Why you need to pay attention to your credit utilization
Dear Liz: Our credit scores are in the low 800s. We always pay all credit card balances off before the next billing period. We are presently charging a cruise for us and our daughter and her husband. We’re worried about using too much of our available credit and thus reducing our credit scores. We’re using one credit card and paying half the balance this billing period and the rest on the next billing period. I’ve never been able to calculate the “credit utilization,” but I’m sure we will exceed it for the next two months even though we will pay the amount charged in full. With this large charge, can you suggest anything else we can do?
Answer: Your credit utilization is simply the amount of available credit that you’re using. If your card has a $10,000 limit and you make $5,000 in charges, your credit utilization ratio is 50%. (If you’re not sure what your credit limit is, you can check your account online or call the number on the back of your card and ask.)
In general, the less of your available credit you use the better.
The balance that matters for credit scoring purposes is the balance that’s reported to the credit bureaus — and that’s typically what you owe as of your statement closing date.
Making a payment right before the statement closes can help reduce your credit utilization. Some people make payments every week, or even more often, to keep their utilization in the single digits.
If you don’t plan to apply for a new credit card or loan, however, you probably don’t need to worry about a temporary ding to your credit scores because they’re already so high. Your scores will probably still be quite good and will rebound once you pay off the balance.
People may be eligible for benefits from ex-spouses’ work records if the marriage lasted at least 10 years. The rules are complex. Here’s a primer.
Estate taxes on house bequests
Dear Liz: You recently wrote about the capital gains tax implications when someone sells a house they’ve been given, versus one they’ve inherited. Would you elaborate on the estate ramifications for the donor if that person has a large estate? Would their estate pay tax on the gift?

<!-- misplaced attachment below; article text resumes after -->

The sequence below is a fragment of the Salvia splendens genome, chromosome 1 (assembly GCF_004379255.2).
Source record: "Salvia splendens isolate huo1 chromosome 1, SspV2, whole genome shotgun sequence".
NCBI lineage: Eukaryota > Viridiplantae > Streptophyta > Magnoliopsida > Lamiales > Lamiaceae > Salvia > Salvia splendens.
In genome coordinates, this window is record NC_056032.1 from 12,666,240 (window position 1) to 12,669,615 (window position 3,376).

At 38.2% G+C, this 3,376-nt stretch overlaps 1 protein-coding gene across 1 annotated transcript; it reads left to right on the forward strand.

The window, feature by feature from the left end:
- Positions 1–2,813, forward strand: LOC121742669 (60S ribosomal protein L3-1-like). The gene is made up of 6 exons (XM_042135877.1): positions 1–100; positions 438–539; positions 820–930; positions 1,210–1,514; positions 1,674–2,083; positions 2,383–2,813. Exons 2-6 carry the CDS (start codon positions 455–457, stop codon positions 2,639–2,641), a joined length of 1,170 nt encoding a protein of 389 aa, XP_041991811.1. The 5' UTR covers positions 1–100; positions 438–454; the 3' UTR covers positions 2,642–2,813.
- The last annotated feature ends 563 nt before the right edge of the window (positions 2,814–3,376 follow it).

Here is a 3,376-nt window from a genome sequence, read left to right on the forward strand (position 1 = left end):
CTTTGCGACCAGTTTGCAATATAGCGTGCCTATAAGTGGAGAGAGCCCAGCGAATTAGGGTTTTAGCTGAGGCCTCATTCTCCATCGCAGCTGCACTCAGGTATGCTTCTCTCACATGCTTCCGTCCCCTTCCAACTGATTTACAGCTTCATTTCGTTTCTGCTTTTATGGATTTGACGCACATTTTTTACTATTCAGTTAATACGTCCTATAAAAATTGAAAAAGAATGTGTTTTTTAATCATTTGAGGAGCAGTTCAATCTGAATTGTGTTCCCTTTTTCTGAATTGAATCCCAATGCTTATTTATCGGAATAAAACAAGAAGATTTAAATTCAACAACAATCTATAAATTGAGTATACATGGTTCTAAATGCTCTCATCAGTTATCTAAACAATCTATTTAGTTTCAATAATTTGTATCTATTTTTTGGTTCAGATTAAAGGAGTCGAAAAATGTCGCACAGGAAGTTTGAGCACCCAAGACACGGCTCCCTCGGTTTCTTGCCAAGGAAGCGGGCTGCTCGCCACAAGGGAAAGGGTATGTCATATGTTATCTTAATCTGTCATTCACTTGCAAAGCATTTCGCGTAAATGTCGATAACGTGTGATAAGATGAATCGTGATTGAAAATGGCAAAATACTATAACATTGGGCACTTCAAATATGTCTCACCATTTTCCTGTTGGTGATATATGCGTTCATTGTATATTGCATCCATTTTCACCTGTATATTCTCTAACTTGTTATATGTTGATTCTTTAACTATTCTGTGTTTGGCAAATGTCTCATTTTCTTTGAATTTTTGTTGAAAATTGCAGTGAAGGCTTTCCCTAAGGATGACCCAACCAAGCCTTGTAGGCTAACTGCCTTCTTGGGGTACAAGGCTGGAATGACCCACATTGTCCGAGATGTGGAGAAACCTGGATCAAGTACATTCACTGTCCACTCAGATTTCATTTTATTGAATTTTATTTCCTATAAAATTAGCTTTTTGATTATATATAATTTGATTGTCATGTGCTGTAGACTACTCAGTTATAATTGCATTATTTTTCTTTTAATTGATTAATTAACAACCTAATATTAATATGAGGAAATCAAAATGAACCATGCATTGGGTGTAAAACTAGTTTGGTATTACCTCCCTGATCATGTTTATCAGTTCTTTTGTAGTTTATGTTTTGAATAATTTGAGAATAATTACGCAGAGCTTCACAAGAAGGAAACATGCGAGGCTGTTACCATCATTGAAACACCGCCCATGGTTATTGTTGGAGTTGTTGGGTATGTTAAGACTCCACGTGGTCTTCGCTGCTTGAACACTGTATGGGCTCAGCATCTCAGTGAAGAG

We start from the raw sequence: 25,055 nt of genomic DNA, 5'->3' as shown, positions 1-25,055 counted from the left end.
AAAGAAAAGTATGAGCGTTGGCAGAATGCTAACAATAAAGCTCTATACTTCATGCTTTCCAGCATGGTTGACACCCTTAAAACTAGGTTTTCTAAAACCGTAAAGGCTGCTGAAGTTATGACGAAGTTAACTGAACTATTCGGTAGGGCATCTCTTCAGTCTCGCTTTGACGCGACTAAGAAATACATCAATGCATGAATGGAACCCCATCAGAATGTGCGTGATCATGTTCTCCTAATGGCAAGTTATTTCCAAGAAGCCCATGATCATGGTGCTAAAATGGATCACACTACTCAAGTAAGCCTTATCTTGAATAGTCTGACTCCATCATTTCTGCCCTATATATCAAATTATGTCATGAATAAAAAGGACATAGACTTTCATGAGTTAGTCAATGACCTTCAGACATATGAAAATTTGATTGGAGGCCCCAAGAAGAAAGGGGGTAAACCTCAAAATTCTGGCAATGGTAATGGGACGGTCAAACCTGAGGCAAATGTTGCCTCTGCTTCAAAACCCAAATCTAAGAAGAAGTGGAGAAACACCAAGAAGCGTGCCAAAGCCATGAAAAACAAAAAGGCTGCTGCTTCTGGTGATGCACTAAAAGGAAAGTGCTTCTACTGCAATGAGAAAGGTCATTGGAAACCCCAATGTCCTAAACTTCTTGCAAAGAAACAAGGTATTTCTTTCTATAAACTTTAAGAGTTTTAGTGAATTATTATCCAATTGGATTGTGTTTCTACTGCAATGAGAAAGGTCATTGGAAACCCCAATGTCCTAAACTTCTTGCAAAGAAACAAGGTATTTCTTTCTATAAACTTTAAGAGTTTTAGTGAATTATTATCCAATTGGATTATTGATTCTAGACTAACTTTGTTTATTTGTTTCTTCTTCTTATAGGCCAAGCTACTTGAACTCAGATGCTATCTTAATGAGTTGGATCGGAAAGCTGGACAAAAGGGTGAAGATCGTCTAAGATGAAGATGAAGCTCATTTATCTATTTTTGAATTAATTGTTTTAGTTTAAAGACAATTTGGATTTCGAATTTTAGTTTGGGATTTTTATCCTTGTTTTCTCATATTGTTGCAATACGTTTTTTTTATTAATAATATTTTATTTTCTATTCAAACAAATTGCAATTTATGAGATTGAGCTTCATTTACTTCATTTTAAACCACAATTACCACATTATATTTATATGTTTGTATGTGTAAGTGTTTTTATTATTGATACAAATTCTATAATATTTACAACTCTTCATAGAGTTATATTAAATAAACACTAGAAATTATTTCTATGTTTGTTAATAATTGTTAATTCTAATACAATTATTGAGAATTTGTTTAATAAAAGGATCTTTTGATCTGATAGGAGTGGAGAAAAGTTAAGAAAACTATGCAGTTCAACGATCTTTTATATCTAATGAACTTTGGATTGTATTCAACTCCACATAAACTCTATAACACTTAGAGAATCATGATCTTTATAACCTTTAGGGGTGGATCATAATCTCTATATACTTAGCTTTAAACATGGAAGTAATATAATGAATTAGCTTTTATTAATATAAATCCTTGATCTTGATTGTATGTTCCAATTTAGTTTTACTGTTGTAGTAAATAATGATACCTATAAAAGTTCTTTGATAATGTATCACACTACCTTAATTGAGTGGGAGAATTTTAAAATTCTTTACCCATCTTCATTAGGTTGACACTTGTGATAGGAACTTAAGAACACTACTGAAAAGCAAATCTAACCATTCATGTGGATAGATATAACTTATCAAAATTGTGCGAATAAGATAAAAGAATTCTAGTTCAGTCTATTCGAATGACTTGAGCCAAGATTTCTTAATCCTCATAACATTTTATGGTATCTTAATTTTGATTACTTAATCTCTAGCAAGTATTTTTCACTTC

Answer: Few people have to worry about either gift or estate taxes, for reasons that will become obvious in a moment. But large gifts can potentially reduce the amount a wealthy donor can pass on to heirs tax free after death.
That’s because the gift and estate tax systems are combined. Gifts over the annual exclusion amount — which in 2023 is $17,000 per recipient — reduce the donor’s lifetime gift and estate tax exemption, which in 2023 is $12,920,000.
Let’s say a donor gives a $1-million house to a friend. The amount in excess of the $17,000 annual limit, or $983,000, is deducted from the donor’s lifetime limit. If the donor died in 2023, the amount of their estate in excess of $11,937,00 would be subject to estate taxes. (Donors only owe gift taxes after they give away so much that they exhaust that lifetime limit.)
Receiving assets as a gift also means the recipient may face more taxes than if they had inherited the property.
The previous column mentioned that when someone inherits a home, the house’s tax basis is “stepped up” to the current market value. That means the appreciation that occurred during the previous owner’s lifetime isn’t subject to tax.
If someone is given a house by a still-living donor, different rules apply. There’s no step up in value. The recipient gets the donor’s tax basis, which is typically what the donor paid for the home, plus any qualifying improvements.
When the house is sold, that basis is deducted from the proceeds to determine potentially taxable profit. The recipient could face capital gains taxes on the appreciation that happened since the original owner bought the house.
On the other hand, giving away assets during life is one way to control the size of a potentially taxable estate, says Los Angeles estate planning attorney Burton Mitchell. Once the house is given away, for example, its future appreciation won’t increase the donor’s estate.
Anyone with an estate large enough to worry about these taxes should, of course, consult an estate planning attorney about the best strategies for their situation.
Liz Weston, Certified Financial Planner, is a personal finance columnist for NerdWallet. Questions may be sent to her at 3940 Laurel Canyon, No. 238, Studio City, CA 91604, or by using the “Contact” form at asklizweston.com.